Watched #44
It was the evening of Tuesday 28th September 1993. An evening that Nicholas Briggs, in a 2015 editing suite advises, featured two special moments – an announcement and an anniversary.

Hence, I’m pushing aside any thoughts of talking about what’s been on telly this week (Great British Menu, Bake Off, New Tricks… pah!) and simply sticking on – streaming in factthe recently completed  Myth Makers #118: Virgin Publishing (available to buy or rent from Time Travel TV).

In doing so, I am obliged to provide lots in the way of context.

First up, what is Myth Makers? As succinct as I can do it: A series of semi-professional straight-to-video documentaries about Doctor Who produced by Reeltime Pictures (mostly in the 1990s), and now made available online. Secondly, the Virgin Publishing side of the colon divide. It’s a seemingly self-evident reference – however it’s not. This is specifically focusing on the company’s imprint of original Doctor Who novels (New Adventures) which ran from 1991 to 1997.

The video was recorded at the Conservatory Bar and Cafe1 where the editor of the book range, Peter Darvill-Evans2 had gathered his authors together for sandwiches, crisps, pasta salad and business.

Also in attendance were a camera person and the aforementioned Briggs, interviewing from behind the lens. “We never completed that Myth Maker – until now!” he says in 2015 with great potency. He is a man adapt at wrangling this kind of mediocrity. And I honestly don’t mean that unkindly. The production is really a corporate video for Doctor Who nerds – but what a brilliant thing to be! – and he knows how to jolly it along. “The celebration didn’t go quite according to plan…” he teases, as we cut to a low-jeopardy incident where burnt-down birthday cake candles set off a fire alarm.

The crux of the evening is Peter Davill-Evans’ speech to his troops. Even more context, I’m afraid: 1993 marked four years since Doctor Who had ceased production on television, and pretty much the point when people were beginning to face the possibility it was never to return. Taking the power in these uncertain times were this group of young creatives, writing new Who stories in their university computer rooms. They had become the show.

Well, not quite. There was a little frustration in that they couldn’t take complete control. In his speech, PD-E laments, in a rhetorical question, “Can we put Sylvester McCoy’s body in cold storage for a while and have another Doctor?”

The main thrust of the event – as the cocktail sausages and ketchup go around – is the announcement of the supplemental Missing Adventures line, devoted to past Doctors. And then Briggs gets to work, pressing the authors, who are captured in naïve, greying Betacam, on various issues. Talking about his dearest Doctor Who memory, one of the show’s future script editors, Gary Russell3 recalls an encounter with Tom Baker at the BBC in 1976: “And I also got him to sign my Genesis of the Daleks novel, which I’ve still got.” Other future-people are also in the room. Paul Cornell talks with the pleasant lilt of a boy who learnt emphasis from BBC continuity announcements, and admits he was once scared of plant life. And we’re absolutely in the moment for Gareth Roberts; this very afternoon he delivered his manuscript for the novel Tragedy Day.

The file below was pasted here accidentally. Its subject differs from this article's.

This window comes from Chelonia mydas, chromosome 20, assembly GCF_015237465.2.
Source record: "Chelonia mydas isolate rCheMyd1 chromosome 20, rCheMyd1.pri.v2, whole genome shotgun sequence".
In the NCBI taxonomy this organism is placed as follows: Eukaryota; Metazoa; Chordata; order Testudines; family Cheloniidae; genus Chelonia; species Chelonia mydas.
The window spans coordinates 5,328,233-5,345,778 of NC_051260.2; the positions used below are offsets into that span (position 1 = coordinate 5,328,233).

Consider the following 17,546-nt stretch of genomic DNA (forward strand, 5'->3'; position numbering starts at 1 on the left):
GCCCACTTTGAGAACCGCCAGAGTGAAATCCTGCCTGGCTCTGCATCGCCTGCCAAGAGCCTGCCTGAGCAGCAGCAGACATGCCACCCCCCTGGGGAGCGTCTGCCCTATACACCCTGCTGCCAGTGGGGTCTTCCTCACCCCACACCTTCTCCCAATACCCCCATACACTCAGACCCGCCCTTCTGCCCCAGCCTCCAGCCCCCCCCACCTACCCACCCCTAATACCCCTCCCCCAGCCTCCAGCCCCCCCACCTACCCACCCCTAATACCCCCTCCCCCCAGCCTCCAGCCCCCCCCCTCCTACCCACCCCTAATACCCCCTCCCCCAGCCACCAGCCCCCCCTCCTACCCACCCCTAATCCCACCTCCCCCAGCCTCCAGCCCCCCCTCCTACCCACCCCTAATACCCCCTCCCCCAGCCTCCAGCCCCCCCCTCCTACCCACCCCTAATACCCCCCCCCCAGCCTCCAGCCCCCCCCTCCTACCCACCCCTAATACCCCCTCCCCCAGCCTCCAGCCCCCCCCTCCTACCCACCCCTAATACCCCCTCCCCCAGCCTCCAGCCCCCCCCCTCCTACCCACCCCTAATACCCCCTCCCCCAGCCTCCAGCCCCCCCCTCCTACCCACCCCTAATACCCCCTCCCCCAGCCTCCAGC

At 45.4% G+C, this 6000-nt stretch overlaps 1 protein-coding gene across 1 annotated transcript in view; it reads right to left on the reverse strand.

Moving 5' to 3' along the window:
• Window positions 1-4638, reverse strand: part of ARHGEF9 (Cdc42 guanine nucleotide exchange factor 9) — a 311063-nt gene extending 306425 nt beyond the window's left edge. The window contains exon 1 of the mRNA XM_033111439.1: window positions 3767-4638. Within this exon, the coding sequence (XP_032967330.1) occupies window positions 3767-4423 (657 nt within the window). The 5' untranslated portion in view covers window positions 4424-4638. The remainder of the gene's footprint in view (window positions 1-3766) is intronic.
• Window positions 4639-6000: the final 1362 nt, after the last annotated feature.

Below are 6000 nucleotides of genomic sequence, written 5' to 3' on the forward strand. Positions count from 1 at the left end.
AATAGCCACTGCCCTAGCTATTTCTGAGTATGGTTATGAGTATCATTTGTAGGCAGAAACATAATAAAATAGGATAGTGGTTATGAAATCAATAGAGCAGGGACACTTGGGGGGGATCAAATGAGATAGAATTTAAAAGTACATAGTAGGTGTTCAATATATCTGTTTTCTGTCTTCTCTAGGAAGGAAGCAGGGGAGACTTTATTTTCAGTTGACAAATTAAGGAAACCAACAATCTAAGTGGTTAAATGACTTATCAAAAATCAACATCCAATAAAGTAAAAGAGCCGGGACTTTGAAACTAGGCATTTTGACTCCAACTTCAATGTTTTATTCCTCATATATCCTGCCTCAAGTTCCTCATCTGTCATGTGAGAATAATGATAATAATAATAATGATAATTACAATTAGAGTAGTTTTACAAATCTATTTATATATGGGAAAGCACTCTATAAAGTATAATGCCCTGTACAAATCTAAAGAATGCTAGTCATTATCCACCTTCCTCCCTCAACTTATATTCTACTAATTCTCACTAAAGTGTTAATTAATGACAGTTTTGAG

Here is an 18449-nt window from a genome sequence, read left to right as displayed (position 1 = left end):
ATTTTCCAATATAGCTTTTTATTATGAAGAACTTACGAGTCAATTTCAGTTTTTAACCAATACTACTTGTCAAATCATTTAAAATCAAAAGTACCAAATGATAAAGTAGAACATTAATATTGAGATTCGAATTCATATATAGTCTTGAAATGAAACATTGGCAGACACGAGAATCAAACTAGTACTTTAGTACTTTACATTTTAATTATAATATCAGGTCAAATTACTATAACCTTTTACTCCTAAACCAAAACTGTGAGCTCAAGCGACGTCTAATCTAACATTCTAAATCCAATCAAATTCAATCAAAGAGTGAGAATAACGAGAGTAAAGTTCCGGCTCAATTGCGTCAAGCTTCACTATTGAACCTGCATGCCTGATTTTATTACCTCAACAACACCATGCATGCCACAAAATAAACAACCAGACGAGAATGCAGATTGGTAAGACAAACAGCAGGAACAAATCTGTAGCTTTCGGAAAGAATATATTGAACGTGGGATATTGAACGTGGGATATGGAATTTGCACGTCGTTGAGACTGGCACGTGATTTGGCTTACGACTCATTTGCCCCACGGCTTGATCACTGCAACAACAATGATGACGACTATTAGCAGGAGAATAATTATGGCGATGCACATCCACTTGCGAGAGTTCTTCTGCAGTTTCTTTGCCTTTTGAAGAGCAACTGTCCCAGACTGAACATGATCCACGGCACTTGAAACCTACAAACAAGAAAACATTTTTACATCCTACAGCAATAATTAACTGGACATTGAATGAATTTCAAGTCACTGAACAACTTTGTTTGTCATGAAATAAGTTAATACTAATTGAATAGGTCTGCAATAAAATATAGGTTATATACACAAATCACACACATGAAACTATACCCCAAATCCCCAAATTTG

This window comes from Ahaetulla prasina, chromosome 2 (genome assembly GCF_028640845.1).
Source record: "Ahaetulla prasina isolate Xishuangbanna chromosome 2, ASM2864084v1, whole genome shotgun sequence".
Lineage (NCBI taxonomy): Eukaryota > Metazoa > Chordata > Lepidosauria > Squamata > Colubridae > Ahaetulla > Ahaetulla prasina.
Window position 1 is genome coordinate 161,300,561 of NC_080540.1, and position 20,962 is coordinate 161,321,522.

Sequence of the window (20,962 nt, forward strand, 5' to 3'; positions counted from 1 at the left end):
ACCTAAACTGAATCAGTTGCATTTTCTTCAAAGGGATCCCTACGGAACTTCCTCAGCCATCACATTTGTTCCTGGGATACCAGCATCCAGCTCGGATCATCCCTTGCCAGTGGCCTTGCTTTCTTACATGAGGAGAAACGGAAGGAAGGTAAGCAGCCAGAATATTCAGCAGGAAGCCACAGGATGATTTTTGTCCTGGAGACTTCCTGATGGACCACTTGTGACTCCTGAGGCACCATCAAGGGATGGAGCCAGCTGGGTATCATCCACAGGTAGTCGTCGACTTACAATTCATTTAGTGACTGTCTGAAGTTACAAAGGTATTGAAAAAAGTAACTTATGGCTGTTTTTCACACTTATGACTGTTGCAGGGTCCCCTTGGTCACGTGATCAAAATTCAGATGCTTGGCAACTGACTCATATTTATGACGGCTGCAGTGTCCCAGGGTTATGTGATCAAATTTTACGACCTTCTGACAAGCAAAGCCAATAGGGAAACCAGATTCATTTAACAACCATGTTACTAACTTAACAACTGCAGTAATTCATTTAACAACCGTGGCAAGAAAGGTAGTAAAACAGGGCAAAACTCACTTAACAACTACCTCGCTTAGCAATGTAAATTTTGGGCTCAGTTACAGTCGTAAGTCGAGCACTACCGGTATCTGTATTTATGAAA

To the side, eating wax-less bits of cake, are co-writers Andy Lane and Jim Mortimore. The latter flips his sunglasses up and down and plays to the camera with unease. It’s as if he’s the only one here who truly doubts the evening could  be considered worthy of documenting. He’s sort of right. It’s really a works do, nothing more. Except… it’s Doctor Who-related so I want it all. I want more of those scattershot bits of conversation captured in covering shots. Terrance Dicks telling Marc Platt, “This is gonna cost a packet…” Rebecca Levene (then assistant to PD-E) conjuring something: “And a mud-replica of Ace, oozing out…”

No one would ever sensibly hold this Reeltime Pictures production up as an example of dynamism in filmmaking. But it does capture a kind of dynamism in imagining. A modestly heady evening, with ideas that still have some purchase today, being exchanged in a pub that no longer exists. Plus Australian author Kate Orman using the word ‘diskette’.

Within this storm, two constants –  Nicholas Briggs and Peter Darvill-Evans. Briggs, of course, is the humble spear-carrier but, in interviews from 1993 and 2015, the other proves why he was right for Doctor Who high office. Young PD-E tells us, “I answered an advert in The Guardian” and that the book range was the “rump of WH Allen”. The older PD-E says “I made the assumption [the programme] was never coming back” and that he was lucky enough to tap into a “diaspora” of talent – a word I’ve only ever read, never heard. “I don’t think I can claim we kept Doctor Who in the public eye,” he adds, “but we did sustain some people and sustain an idea for that decade.”

It’s wholly improbable that, on the evening of Tuesday 28th September 1993, someone thought it a worthwhile endeavour to film the Virgin New Adventures authors sharing around plates. It’s even more improbable that 22 years later, someone (very possibly the same someone) then thought it worthwhile to dig out the  tape and finish off the documentary. But at the periphery of Doctor Who – and we’re right out at the gates here – wholly impropable things have often taken place.

  1. 15 St Giles High Street, London – the place then became a gargoyle-encrusted heavy metal hang-out called The Intrepid Fox, before ceding completely to Crossrail development… and that is indeed how we measure out the passing of time
  2. Who was to become a tax inspector
  3. Leaning over the back of a wicker chair that brings to mind the seal of Rassilon
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